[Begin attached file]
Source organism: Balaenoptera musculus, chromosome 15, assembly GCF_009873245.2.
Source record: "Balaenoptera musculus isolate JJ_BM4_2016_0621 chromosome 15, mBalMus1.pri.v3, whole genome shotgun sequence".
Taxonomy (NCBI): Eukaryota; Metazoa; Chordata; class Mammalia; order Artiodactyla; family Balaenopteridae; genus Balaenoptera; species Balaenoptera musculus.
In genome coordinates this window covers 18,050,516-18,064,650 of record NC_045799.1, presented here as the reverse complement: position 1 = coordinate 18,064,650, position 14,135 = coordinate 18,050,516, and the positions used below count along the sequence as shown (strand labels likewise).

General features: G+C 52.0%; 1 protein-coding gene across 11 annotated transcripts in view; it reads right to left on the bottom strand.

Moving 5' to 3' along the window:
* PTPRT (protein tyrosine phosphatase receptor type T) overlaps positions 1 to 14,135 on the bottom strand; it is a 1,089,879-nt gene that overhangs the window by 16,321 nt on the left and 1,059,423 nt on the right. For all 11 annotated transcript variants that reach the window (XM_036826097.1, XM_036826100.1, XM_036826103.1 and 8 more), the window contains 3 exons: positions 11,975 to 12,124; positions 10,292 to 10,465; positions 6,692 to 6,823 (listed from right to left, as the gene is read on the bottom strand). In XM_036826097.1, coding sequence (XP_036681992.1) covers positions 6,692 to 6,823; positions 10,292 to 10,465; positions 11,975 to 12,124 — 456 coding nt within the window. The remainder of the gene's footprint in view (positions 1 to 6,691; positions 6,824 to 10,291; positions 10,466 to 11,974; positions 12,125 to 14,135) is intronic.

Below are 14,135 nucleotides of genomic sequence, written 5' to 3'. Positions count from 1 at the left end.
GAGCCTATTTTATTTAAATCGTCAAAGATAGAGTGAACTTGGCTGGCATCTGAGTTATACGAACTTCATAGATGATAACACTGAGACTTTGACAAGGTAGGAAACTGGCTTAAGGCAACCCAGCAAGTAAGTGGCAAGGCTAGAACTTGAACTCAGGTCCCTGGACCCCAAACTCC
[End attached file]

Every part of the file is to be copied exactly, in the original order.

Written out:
Source organism: Balaenoptera musculus, chromosome 15, assembly GCF_009873245.2.
Source record: "Balaenoptera musculus isolate JJ_BM4_2016_0621 chromosome 15, mBalMus1.pri.v3, whole genome shotgun sequence".
Taxonomy (NCBI): Eukaryota; Metazoa; Chordata; class Mammalia; order Artiodactyla; family Balaenopteridae; genus Balaenoptera; species Balaenoptera musculus.
In genome coordinates this window covers 18,050,516-18,064,650 of record NC_045799.1, presented here as the reverse complement: position 1 = coordinate 18,064,650, position 14,135 = coordinate 18,050,516, and the positions used below count along the sequence as shown (strand labels likewise).

General features: G+C 52.0%; 1 protein-coding gene across 11 annotated transcripts in view; it reads right to left on the bottom strand.

Moving 5' to 3' along the window:
* PTPRT (protein tyrosine phosphatase receptor type T) overlaps positions 1 to 14,135 on the bottom strand; it is a 1,089,879-nt gene that overhangs the window by 16,321 nt on the left and 1,059,423 nt on the right. For all 11 annotated transcript variants that reach the window (XM_036826097.1, XM_036826100.1, XM_036826103.1 and 8 more), the window contains 3 exons: positions 11,975 to 12,124; positions 10,292 to 10,465; positions 6,692 to 6,823 (listed from right to left, as the gene is read on the bottom strand). In XM_036826097.1, coding sequence (XP_036681992.1) covers positions 6,692 to 6,823; positions 10,292 to 10,465; positions 11,975 to 12,124 — 456 coding nt within the window. The remainder of the gene's footprint in view (positions 1 to 6,691; positions 6,824 to 10,291; positions 10,466 to 11,974; positions 12,125 to 14,135) is intronic.

Below are 14,135 nucleotides of genomic sequence, written 5' to 3'. Positions count from 1 at the left end.
GAGCCTATTTTATTTAAATCGTCAAAGATAGAGTGAACTTGGCTGGCATCTGAGTTATACGAACTTCATAGATGATAACACTGAGACTTTGACAAGGTAGGAAACTGGCTTAAGGCAACCCAGCAAGTAAGTGGCAAGGCTAGAACTTGAACTCAGGTCCCTGGACCCCAAACTCC